Atmos ecologist, Connor Mckinnie discusses the importance of our globally important peatlands and how through effective engagement at an early stage of the design process they can not only be maintained but enhanced.
Onshore wind developments are a key element in helping to tackle the global energy crisis and reducing impact on wider climate change. In the UK onshore wind farm developments are often in areas with high coverage of peatlands due to their location on exposed moorland environments. Such environments offer prime locations for efficient wind energy production.
Peatlands are a vital carbon sink which lock away millions of tonnes of carbon over thousands of years. It is estimated that UK peatlands contain a staggering 3.2 billion tons of carbon.
They are considered an internationally important habitat and support a wide variety of wildlife including rare plants and insects as well as birds and amphibians. Wading birds such as golden plover and dunlin depend on the unique vegetation found on bogs, while the threatened large heath butterfly feeds and nests here.
Peatlands provide over a quarter of the UK’s drinking water, [ONS UK Natural Capital: Peatlands]. Healthy peatlands are carpeted in Sphagnum mosses and function as giant sponges, storing vast volumes of water. This slow release and filtration of water is critical in alleviating the risk of flooding in lowland areas and also helps to clean drinking water. Unfortunately, historical human activities such as draining and burning have negatively impacted on about 80% of the UK's peatlands. Recent studies suggest that degrading peatlands in the UK currently contribute to around 4% of our overall greenhouse gas emissions.
As peatlands start to dry out, they lose their water retention ability, leading to reduced water quality and increased flood risk downstream. Additionally, drying peatlands are more vulnerable to fires, which can increase CO2 emissions and harm wildlife. Such factors partly explain the increase in flooding and wildfires that we have experienced in recent years.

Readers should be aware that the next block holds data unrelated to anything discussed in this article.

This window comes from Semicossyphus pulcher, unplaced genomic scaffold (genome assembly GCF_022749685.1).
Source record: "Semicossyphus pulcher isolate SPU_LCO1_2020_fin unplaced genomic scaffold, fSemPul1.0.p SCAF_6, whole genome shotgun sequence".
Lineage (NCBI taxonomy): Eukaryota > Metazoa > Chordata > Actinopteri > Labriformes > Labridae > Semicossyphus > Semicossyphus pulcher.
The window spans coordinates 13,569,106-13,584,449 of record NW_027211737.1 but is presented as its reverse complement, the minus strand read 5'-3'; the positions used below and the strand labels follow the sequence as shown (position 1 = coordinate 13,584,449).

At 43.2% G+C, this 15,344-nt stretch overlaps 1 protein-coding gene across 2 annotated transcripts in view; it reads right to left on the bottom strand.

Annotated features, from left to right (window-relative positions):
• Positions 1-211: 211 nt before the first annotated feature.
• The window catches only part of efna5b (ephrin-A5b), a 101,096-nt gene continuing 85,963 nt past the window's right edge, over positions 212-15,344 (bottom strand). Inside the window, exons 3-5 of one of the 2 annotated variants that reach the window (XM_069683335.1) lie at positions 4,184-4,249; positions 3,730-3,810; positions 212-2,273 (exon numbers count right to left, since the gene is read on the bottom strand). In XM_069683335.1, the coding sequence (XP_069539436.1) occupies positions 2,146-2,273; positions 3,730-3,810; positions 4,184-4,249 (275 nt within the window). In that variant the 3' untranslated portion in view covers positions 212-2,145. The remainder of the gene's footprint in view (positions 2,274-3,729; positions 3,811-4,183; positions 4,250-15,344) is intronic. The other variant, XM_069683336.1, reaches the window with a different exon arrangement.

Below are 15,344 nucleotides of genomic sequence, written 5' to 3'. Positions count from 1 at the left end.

A common misconception is that onshore wind developments only further negatively impact on peatlands, through processes such as soil erosion and disturbance of habitats. However, with effective design and early engagement with an environmental specialist these developments can have many positive impacts.
Atmos consulting has successfully supported numerous developers in assessing the suitability of sites for development and informing the best possible design and layout options in order to avoid sensitive habitats and areas of deep peat.
Our survey work and GIS analysis can help identify areas of degraded peatland on sites that can be improved as part of the mitigation and habitat enhancement measures outlined within the application - compensating for controlled loss of peatland habitat or even making overall positive improvements to biodiversity.
Through the application of Peatland Management Plans it is possible to mitigate against potential losses by re-using excavated peat from development sites to restore areas of dry and degraded peatlands, often with an overall net positive benefit.
Degraded areas can be successfully restored using a number of methods including peat hag reprofiling and damming gullies. Reprofiling can prevent further erosion of peat hags and encourage new vegetation growth while damming gullies and ditches helps hold back water and create bog pools.
Using habitat restoration methods like these it is possible to reverse the fortunes of a damaged peatland and create a functioning, productive habitat which is more hydrologically robust and brings value to wildlife.
Through careful design and management of wind farms we can strike a sustainable balance which yields benefits for the climate, biodiversity and people.
To find out more about how Atmos Consulting can successfully support you in mitigating against the impact on peatlands, and smooth the passage to a successful consent contact a member of the team today.